PGA Exhibit Honors Pioneer Black Golfers

citizen | 8/30/2011, 10:53 a.m.
History buffs and golf aficionados can delve into the history of African-American golf at Celebrating...
Lee Elder (4 PGA Tour wins) the first African-American to play in the Masters Tournament in 1975.


Golfer Calvin Peete in 1986 the most successful African-American on the PGA Tour, with 12 wins, before the emergence of Tiger Woods. Photo Ted Van Pelt


Tiger Woods 71 PGA Tour wins . Photo Molly A. Burgess

History buffs and golf aficionados can delve into the history of African-American golf at Celebrating African-American Golf Pioneers, an exhibit at the CNN Center Atrium, in Atlanta, through Aug. 31.

The 18-by-10-foot exhibit chronicles the accomplishments of African-Americans, both nationally and in the metro Atlanta community in conjunction with the playing of the 93rd PGA Championship in Johns Creek.

It is hosted by PGA of America and the United States Golf Association and includes video tributes to Black golf pioneers as well as a golf club used by Ted Rhodes, one of the standout performers of the United Golfers Association, which conducted tournaments for Black golfers for decades in the 1900s.

Allen Wronowski, PGA of Americas president, said that across the game of golf, they are dedicated to showcasing the storied history of African-Americans in golf and the paths to equal rights they blazed along the way.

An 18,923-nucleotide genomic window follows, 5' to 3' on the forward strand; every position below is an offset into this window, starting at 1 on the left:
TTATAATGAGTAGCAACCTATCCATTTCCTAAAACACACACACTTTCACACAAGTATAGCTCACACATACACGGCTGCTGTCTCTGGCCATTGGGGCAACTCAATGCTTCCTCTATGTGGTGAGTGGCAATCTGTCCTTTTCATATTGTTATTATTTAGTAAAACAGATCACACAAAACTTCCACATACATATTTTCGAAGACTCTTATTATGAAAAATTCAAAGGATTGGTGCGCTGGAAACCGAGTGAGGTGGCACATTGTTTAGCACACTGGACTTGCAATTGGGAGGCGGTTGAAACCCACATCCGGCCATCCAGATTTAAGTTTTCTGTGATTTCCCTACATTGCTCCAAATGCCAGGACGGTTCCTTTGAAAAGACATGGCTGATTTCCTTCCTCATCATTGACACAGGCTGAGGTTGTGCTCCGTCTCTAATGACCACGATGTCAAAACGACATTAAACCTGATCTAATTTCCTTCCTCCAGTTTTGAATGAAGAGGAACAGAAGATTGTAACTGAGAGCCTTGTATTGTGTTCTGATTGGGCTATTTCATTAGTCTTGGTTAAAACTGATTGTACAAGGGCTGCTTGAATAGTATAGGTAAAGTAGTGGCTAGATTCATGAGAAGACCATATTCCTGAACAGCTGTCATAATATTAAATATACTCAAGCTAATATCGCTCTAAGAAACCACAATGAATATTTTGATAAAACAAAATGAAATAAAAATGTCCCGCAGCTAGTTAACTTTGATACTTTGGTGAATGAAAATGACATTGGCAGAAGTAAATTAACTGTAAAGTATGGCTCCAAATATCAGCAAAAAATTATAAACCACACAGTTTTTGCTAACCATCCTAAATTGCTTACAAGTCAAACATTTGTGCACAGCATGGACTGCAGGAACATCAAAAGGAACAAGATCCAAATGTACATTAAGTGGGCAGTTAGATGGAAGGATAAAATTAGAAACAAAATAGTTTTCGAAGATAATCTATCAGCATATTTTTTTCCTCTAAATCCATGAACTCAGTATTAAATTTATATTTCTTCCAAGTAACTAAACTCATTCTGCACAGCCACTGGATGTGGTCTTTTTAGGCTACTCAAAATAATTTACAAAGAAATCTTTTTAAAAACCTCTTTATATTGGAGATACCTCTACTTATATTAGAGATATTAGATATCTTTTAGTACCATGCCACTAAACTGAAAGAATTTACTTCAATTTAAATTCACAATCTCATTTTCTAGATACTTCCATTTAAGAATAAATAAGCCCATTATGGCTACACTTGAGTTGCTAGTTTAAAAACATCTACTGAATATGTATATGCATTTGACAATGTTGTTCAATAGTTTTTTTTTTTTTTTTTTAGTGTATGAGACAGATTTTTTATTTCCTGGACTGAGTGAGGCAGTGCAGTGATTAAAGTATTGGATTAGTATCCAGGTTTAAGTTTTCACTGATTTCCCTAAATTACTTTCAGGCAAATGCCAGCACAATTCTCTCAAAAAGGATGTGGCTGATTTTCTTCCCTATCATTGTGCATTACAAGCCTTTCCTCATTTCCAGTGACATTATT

We are proud to partner with the USGA in bringing the citizens of Atlanta an exhibit that pays tribute to the significant and heroic contributions made by individuals to build avenues of diversity in the game, he said.

The exhibit, which is free to see, spans the achievements of James Shippen, the first African-American to play in a U.S. Open in 1896; Lee Elder, the first black golfer in the Masters in 1975; Bill Powell, the only African-American to design, build, own and operate a golf course; boxing legend Joe Louis, who became the first African-American to play in a PGA Tour event; Tiger Woods, the first African-American to win a major golf championship, at the 1997 Masters, and the first to win the 1999 PGA Championship.

It also acknowledges PGA pro William Lewis, the mens golf coach at Morehouse College, and Jeff Dunovant, PGA director of instruction at the First Tee at East Lake, vice president of development of Sydmar Golf Inc., and board chairman/president of the National Black Golf Hall of Fame. Dunovant and his father, the late Harold Dunovant, are the only Black father and son Class A professional members of the PGA of America to date.

Dunovant called the exhibit a powerful tribute that supports the impact of diversity in golf. It is particularly exciting to see the exhibit honor our contributions as it runs parallel to the 93rd PGA Championship.

Special to the NNPA from the CrossRoads News